Material Management in the Manufacturing Industry2007IntroductionSupply chain management involves the planning the production process to meet customer requirement, selection of suppliers, the actual production process, testing and packaging and finally the delivery of the product to the factory gate. Koss (2000) defines the supply chain as the process of supplying materials at the manufacturing plant to the delivery of finished products to dealers for sale. The supply chain management is the integrated network or organizations involved in the movement of materials and the related flow of information from supply to the consumption so that there is value addition at the customer point.
As Emmett and Crocker (2006) says, “the 'supply chain' is the process that integrates, coordinates and controls the movement of goods, materials and information from a supplier through a series of intermediate customers to the final consumer. ” Material management, or logistics, that is moving and storing of material within the network of warehouses and to customer points, is the most important part of supply chain management. By an efficient material management strategy, it is possible to reduce the time to move material from one process to another as well as to maintain the minimum inventory, thereby reducing costs of inventory-holding.
In this paper, I will discuss the methods of moving and storing materials in the manufacturing industry and the emerging trends that are crucial for our company. I will then discuss the challenges and issues involved with the emerging methods and recommend a strategy that could be effective for the supply chain management in our company. Current MethodsIn the 1980s, the Japanese manufacturing industry introduced Continuous Improvement Process as the basic principle of quality management.
As part of this process, which aimed to identify and solve problems systematically so that there is continuous improvement at every stage of production, the “Just-in-Time” (JIT) inventory management or “lean manufacturing” practices were developed. By this method, materials reach the manufacturing process just when the production process begins, eliminating the cost and time to hold material. This not only prevents companies from holding material that may become obsolete if there are changes in customer requirements or production processes. It reduces the need for having capital stuck in raw material and finished product inventory as also optimize the transportation requirements. The pioneer in JIT, Toyota Motor Corporation, has been revamping its ordering, production and delivery of products so that the average time to deliver cars from the factories in North America to dealers is reduced from 70 days to 14 (Fahey, 2004, cited in academicmind).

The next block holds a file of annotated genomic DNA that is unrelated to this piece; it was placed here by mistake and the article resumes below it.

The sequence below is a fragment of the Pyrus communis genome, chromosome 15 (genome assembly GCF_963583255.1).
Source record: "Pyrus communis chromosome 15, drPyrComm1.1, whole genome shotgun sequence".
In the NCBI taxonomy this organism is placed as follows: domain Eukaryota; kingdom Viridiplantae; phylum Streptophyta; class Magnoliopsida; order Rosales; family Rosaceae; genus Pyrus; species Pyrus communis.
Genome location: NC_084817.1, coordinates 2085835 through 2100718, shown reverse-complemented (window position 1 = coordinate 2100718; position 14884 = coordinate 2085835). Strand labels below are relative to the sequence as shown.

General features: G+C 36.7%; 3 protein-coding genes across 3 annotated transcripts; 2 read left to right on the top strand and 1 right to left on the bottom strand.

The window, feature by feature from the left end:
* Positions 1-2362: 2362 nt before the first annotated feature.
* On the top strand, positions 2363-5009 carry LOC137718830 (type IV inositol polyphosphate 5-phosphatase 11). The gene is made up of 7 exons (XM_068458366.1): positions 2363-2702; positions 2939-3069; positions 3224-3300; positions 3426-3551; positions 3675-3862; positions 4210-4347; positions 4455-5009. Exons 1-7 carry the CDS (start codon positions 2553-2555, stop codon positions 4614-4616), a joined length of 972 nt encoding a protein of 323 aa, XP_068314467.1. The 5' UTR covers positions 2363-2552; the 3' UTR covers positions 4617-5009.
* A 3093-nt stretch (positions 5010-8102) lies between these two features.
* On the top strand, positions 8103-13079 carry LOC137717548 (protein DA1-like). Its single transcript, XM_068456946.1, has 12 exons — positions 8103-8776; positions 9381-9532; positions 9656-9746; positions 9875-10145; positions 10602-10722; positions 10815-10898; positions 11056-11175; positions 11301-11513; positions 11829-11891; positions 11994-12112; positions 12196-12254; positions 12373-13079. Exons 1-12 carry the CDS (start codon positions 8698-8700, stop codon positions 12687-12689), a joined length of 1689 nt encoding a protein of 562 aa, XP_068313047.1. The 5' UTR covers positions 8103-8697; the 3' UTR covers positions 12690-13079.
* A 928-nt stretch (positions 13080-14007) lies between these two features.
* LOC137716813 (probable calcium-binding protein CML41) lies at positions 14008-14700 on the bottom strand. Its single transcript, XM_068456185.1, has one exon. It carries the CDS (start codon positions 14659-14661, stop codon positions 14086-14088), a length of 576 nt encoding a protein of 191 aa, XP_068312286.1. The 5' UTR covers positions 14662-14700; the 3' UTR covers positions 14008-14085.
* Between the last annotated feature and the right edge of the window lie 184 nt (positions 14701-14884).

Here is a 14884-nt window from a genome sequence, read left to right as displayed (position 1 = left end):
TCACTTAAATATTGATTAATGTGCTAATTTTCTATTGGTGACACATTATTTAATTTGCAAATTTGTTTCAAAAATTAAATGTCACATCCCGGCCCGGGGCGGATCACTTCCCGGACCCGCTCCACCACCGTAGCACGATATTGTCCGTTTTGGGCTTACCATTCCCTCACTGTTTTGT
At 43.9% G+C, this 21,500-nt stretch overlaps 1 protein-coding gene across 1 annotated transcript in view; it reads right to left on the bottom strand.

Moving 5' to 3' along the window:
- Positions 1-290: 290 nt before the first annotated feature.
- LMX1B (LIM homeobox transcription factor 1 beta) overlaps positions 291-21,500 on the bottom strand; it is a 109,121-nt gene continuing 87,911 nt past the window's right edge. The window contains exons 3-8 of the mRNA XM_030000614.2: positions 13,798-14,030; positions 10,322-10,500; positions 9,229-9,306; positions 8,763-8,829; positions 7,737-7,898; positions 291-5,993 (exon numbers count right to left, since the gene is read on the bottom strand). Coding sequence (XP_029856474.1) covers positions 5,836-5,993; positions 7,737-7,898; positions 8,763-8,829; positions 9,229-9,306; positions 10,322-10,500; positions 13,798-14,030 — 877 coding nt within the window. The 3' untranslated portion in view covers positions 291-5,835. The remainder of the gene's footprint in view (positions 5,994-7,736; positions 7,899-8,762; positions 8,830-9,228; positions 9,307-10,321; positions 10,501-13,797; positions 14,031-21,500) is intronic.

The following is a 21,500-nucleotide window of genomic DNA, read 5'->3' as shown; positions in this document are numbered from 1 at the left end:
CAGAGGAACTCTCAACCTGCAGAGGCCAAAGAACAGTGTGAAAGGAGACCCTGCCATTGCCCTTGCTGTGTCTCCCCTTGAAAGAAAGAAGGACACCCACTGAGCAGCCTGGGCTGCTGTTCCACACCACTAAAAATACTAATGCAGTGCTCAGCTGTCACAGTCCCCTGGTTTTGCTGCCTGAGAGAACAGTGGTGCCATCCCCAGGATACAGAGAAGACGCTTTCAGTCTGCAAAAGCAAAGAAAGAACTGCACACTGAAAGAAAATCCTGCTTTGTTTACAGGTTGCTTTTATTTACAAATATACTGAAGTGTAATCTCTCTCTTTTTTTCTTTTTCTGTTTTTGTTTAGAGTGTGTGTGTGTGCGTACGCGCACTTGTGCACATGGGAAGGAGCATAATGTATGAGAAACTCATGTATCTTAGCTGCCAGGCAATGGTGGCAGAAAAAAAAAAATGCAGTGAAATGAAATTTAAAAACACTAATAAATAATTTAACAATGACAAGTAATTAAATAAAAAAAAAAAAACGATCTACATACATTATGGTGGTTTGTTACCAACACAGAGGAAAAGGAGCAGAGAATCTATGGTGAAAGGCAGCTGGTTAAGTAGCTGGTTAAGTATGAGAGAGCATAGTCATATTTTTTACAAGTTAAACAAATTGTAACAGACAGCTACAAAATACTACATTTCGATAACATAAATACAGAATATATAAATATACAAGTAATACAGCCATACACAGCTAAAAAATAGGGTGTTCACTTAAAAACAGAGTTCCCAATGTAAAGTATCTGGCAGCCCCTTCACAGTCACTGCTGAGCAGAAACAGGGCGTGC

In order to achiever this, Toyota uses a software that connects dealers with factories and the latter with suppliers. This makes the value chain transparent down the supply chain. Dell Computers is another company that has an innovative material management policy.
Dell has integrated the value chain so efficiently that the company does not require any raw material warehouse of its own to stock the inventory and even though the chain starts off after order booking by the customer, the entire production process can follow just-in-time principles. Incorporated in 1984, Dell has reached the pinnacle of success, being now the top retailer of computers, beating IBM, HP, Gateway and Compaq, all of which have followed the conventional build-to-stock model rather than Dell’s build-to-order model Achtemeyer, 2002).
Since Dell follows build-to-order and just-in-time policies, the inventory remains in the suppliers’s books till Dell puts the order. Intel is the only exception since its market strength is large enough to force Dell take over its inventory before acquiring the final customer (Byrnes, 2003). Dell has integrated the direct-selling model intricately with the supply chain. Even though the company assembles 80,000 PCs a day, it does not have any warehouse, the assembly factories hold inventories for a maximum of two days while the entire operation inventory is a maximum of 72 hours (Byrnes, 2003).
As the company sells 90 percent of its products through the direct model, it mostly receives payments from its customers immediately online or through the credit card. It then places orders on the component vendors and proceeds on the assembly but pays to the suppliers only 36 days after the product is shipped to the customer. As a result, the cash-conversion ratio for Dell is negative 36. On the other hand, other PC makers pay suppliers immediately for the components, assemble them and receive payment from customers on delivery.
The process takes roughly 30 days hence the cash-conversion ratio is typicall positive 30 days for the other PC-makers (Byrnes, 2003).